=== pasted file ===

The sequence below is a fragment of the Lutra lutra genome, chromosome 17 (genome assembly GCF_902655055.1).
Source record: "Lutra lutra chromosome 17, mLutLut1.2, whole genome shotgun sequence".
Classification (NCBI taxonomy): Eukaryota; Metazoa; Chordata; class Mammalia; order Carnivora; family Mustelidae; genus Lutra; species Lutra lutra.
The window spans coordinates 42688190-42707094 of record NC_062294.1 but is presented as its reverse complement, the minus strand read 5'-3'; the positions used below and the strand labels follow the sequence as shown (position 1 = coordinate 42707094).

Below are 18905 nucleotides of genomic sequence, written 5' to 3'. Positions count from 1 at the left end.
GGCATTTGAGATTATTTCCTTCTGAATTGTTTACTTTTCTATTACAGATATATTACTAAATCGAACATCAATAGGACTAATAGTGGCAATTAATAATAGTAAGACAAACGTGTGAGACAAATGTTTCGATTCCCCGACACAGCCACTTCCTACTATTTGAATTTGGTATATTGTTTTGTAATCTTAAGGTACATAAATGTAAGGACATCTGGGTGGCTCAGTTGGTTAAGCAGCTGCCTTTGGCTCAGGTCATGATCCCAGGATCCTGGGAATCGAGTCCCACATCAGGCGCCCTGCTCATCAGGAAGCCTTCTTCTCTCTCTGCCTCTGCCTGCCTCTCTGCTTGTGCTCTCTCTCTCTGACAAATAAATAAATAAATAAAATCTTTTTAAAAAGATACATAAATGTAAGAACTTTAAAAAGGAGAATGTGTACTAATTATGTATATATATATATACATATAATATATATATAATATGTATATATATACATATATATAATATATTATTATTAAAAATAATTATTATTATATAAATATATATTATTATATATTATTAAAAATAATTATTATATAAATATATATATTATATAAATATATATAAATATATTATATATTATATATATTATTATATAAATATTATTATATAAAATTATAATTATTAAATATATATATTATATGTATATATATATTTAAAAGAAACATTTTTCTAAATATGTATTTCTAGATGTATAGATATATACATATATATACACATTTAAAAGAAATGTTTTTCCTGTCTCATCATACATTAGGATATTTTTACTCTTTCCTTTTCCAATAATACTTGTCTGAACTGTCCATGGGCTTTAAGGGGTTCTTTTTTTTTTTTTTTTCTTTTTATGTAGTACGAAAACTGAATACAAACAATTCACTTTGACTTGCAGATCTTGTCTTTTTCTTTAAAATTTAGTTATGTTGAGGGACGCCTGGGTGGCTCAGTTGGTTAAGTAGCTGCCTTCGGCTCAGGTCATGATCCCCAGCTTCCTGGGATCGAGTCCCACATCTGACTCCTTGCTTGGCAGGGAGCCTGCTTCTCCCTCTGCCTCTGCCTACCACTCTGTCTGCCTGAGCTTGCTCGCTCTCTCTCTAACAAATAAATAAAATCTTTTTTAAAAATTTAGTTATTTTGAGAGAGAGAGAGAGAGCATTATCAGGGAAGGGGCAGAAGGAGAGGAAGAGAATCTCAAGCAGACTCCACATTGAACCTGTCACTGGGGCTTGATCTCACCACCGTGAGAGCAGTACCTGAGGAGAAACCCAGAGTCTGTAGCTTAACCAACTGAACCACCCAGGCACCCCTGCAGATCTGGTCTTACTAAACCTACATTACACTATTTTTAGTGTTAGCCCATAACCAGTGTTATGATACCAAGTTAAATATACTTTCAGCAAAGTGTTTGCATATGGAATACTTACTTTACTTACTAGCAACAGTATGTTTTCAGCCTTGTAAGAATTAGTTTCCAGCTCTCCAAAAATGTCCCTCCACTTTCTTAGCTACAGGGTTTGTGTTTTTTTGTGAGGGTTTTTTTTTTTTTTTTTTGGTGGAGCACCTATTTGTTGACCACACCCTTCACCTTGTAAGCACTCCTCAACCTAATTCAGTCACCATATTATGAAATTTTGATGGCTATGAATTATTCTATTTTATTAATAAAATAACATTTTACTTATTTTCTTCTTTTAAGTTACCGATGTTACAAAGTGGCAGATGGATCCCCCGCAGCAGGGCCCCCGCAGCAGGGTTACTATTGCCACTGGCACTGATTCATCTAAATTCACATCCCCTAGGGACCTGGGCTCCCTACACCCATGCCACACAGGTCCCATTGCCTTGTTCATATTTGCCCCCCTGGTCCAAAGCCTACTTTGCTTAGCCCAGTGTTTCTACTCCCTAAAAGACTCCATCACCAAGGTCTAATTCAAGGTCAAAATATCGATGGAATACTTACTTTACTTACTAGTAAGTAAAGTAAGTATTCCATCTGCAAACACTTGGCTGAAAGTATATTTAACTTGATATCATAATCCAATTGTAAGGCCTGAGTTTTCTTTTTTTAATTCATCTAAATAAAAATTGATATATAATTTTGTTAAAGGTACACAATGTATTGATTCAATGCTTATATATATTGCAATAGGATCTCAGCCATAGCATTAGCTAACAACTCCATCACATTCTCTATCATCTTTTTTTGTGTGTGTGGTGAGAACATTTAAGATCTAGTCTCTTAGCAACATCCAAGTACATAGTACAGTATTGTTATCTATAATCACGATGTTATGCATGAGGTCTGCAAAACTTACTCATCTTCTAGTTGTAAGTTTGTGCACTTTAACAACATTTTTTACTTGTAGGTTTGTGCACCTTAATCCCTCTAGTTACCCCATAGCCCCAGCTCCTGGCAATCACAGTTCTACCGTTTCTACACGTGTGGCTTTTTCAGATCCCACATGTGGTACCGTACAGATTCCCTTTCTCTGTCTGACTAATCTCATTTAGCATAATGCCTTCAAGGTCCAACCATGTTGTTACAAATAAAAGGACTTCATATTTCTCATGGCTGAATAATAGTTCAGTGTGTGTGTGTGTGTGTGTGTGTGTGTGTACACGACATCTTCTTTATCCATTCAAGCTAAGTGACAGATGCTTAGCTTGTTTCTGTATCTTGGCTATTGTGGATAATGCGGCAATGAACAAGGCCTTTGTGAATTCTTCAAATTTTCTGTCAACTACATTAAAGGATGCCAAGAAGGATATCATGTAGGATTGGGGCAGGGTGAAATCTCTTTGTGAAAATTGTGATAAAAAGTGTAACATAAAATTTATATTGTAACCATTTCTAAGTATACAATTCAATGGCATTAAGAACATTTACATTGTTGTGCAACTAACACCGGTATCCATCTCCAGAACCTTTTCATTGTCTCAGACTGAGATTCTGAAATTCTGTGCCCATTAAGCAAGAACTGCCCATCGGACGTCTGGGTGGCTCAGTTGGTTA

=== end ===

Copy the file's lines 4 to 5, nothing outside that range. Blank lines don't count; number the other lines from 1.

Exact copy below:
The window spans coordinates 42688190-42707094 of record NC_062294.1 but is presented as its reverse complement, the minus strand read 5'-3'; the positions used below and the strand labels follow the sequence as shown (position 1 = coordinate 42707094).

Below are 18905 nucleotides of genomic sequence, written 5' to 3'. Positions count from 1 at the left end.